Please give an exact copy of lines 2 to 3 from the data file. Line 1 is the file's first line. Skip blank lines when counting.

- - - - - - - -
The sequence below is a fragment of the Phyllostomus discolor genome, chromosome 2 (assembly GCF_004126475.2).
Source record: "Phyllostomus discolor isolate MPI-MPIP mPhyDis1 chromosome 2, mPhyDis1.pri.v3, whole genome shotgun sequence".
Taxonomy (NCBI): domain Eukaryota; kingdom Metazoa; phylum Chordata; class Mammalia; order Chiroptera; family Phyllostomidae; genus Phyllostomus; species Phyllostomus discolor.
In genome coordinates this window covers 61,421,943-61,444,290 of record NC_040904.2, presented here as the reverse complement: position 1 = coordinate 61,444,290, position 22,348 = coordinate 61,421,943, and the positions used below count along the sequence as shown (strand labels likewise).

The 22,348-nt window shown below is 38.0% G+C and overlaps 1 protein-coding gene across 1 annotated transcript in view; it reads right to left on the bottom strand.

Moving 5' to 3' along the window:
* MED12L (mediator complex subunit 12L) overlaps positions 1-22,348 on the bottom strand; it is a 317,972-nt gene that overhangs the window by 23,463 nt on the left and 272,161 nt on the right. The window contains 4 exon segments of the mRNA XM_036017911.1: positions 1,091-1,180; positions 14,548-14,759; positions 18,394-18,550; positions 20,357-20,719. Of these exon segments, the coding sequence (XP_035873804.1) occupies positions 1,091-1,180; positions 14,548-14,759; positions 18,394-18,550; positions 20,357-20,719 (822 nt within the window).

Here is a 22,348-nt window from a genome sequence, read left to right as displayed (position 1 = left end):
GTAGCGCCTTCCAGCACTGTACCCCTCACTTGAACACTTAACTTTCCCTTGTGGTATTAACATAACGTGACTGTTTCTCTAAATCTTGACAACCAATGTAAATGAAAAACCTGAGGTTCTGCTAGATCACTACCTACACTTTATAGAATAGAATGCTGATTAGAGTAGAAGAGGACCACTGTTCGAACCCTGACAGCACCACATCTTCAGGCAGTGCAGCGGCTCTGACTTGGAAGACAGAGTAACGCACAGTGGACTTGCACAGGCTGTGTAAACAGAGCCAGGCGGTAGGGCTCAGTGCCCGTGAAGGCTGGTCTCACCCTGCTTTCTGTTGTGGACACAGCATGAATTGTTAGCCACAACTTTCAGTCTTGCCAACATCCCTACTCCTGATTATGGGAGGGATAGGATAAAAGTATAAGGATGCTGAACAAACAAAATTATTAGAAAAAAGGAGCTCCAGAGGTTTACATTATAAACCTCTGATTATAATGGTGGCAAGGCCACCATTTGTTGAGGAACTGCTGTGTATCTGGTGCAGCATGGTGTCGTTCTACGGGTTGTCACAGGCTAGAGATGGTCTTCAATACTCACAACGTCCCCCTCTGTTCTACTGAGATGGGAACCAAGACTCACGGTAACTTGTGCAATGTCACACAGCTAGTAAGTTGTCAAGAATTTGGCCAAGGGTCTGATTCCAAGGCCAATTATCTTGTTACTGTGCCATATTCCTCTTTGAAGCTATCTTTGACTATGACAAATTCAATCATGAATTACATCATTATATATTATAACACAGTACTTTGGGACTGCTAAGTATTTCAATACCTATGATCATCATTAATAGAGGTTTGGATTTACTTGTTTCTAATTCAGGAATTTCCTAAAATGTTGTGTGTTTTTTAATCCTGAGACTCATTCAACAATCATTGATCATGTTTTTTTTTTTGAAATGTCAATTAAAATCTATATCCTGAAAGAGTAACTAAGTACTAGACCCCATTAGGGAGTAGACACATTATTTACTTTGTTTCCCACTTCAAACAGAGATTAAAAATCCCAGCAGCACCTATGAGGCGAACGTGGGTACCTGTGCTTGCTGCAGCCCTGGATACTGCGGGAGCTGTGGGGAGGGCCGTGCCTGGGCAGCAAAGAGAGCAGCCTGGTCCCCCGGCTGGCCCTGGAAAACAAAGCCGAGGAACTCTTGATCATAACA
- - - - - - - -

Source record: "Phyllostomus discolor isolate MPI-MPIP mPhyDis1 chromosome 2, mPhyDis1.pri.v3, whole genome shotgun sequence".
Taxonomy (NCBI): domain Eukaryota; kingdom Metazoa; phylum Chordata; class Mammalia; order Chiroptera; family Phyllostomidae; genus Phyllostomus; species Phyllostomus discolor.